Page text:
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How to achieve an acceptable level of online privacy

Privacy has become a valuable and elusive commodity. On the one hand, our private information is released online whether we like it or not but on the other hand, many of us are to blame as we willingly give up our privacy in exchange for convenience when we use a navigation app such as Waze or in exchange for getting something at a discount or for free, for example. Many people have given up on privacy with the assumption that privacy is a lost cause but I think that is a mistake. I will continue to fight for my privacy and to encourage others to do the same before it truly is too late.

To achieve an acceptable level of privacy, habits need to be consciously modified until they integrate subconsciously and seamlessly into daily routines. This is a process and not an event but the payoff is well worth it. If you don’t know how much of your personal information is at stake, this won’t make sense to you so at the very least, I hope you will take a few moments to look yourself up online and to think about how a lack of privacy can negatively impact you and your family. Awareness is the first step towards achieving privacy. With that in mind, let’s move to the first point:

Know what personal information of yours can be found online and understand you will likely have information online whether you use social media or you don’t!

  • This video game android shows up in a Google search of my name

    Look yourself up online every few months on popular people directory sites and in Google so you know what others can see about you. It’s also a good idea to know what comes up for people who share your name. For example, you’ll want to know if you share a name with a criminal who people think may be you because that can cause you reputation damage and the loss of opportunities.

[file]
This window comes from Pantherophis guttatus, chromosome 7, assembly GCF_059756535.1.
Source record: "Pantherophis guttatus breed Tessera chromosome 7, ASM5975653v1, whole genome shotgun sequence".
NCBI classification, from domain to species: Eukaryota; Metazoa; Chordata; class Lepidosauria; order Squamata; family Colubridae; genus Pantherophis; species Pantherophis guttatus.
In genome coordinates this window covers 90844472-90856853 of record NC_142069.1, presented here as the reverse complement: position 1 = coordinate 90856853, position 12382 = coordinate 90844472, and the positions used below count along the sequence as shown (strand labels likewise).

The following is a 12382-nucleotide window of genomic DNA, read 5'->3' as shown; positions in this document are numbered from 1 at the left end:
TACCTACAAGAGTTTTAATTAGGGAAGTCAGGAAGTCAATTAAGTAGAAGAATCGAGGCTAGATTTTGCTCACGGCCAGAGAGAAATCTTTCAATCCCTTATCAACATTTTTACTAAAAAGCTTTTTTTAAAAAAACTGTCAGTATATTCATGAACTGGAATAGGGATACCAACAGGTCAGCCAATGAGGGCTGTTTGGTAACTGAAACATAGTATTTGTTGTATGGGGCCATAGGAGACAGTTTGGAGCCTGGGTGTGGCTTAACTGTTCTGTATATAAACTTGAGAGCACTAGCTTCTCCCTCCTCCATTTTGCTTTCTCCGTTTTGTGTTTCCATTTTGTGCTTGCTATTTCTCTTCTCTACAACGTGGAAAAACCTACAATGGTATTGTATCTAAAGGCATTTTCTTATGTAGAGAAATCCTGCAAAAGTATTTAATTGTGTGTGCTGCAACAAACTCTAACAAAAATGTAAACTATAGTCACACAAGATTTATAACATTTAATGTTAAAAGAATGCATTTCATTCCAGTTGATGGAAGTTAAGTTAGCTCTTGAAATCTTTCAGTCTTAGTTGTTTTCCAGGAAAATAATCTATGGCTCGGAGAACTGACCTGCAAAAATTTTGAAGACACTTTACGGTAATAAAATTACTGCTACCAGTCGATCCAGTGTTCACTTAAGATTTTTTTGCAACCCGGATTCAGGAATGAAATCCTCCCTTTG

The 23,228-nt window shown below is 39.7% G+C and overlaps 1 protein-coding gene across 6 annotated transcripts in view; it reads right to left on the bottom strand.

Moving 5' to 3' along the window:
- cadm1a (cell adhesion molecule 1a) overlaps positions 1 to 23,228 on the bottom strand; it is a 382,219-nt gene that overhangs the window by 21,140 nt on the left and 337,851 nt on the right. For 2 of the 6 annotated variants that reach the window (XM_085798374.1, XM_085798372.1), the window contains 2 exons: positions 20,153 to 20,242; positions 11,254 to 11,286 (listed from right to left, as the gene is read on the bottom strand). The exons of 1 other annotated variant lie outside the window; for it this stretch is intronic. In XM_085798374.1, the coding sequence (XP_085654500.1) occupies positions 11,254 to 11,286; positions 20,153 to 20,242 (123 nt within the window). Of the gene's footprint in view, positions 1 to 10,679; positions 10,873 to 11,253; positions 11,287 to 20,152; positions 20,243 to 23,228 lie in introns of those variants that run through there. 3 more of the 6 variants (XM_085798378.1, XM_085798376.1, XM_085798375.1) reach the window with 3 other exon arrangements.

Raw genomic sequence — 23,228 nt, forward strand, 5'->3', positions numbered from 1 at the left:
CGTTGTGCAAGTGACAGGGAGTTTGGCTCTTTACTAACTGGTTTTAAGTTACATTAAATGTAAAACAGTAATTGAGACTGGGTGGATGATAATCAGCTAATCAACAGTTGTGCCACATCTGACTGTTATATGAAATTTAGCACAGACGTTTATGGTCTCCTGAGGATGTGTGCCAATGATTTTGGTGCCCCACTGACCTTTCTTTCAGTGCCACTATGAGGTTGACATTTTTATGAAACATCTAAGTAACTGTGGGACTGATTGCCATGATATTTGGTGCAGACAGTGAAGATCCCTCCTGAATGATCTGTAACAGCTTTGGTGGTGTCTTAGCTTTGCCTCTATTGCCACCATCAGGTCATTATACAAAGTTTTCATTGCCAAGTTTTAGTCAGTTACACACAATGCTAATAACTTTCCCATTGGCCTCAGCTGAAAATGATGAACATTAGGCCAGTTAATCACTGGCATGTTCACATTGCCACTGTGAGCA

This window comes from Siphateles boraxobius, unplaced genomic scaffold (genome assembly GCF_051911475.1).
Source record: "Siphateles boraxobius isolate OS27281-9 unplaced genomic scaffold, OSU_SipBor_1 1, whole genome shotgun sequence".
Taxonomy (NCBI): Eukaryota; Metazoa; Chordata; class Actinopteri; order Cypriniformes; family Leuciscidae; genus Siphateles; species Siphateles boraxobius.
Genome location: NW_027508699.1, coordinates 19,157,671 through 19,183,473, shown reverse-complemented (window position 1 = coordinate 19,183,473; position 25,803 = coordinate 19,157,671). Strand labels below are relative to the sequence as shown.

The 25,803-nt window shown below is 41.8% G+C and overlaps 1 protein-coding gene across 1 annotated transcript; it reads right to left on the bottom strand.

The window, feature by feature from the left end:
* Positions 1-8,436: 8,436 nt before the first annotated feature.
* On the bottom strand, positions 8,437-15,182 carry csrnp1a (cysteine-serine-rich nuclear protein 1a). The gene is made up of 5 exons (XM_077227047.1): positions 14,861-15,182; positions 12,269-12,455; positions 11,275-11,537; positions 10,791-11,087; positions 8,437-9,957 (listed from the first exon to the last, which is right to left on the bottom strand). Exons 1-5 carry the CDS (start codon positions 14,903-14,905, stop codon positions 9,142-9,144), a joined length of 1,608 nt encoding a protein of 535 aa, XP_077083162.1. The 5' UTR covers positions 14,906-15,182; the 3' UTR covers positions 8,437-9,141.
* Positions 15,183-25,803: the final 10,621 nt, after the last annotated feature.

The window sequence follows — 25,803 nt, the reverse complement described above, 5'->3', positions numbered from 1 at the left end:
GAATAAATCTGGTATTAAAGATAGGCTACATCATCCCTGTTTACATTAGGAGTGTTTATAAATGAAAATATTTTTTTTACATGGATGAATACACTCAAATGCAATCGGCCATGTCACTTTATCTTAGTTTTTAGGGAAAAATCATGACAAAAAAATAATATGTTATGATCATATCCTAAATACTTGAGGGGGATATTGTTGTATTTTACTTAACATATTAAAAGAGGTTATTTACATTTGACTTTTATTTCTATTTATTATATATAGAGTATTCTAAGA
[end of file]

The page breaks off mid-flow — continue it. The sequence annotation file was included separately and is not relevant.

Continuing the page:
Remove your personal online information when possible

  • Opt out and remove yourself from as many sources of your personal information as possible. Click here for free tutorials for a few popular sites.
  • Use a reputable service to remove your information if you don’t want to do it yourself but do not assume the information has been removed until you verify it’s been removed yourself. In my experience, written confirmation of removal from a site does not always mean the information was removed appropriately.

Do not over-share on social media and the Internet

  • Do not reveal your birth year, your home address, your personal email address and anything else that may not be appropriate for a stranger to know about you and your family.

    As cute as this is to you, it's probably not cute for her when she sees this online

    This may be cute to you, but embarrassing for her

  • Be aware and considerate about the information you reveal about others online.
    • Don’t post inappropriate photos of children and other family members. See article about Austrian teenager suing her parents over embarrassing Facebook photos. Be aware that certain information is not suitable for everyone to see for a multitude of reasons.
    • When wishing friends happy birthday online, avoid reference to precise age. Keeping age private for vanity reasons is perfectly acceptable but keeping it private to reduce chances of identity theft is wise.
  • Is it worth causing jealously, sadness or envy by over-sharing the wonderful moments in your life with strangers and people who are not your friends in the real world? If you insist on doing this, then tighten up your privacy settings and make sure these posts are only going to close friends who get pleasure from knowing intimate details about you.

Do not give detailed personal information to your email providers – they will likely use your data and will even disclose that in their privacy policies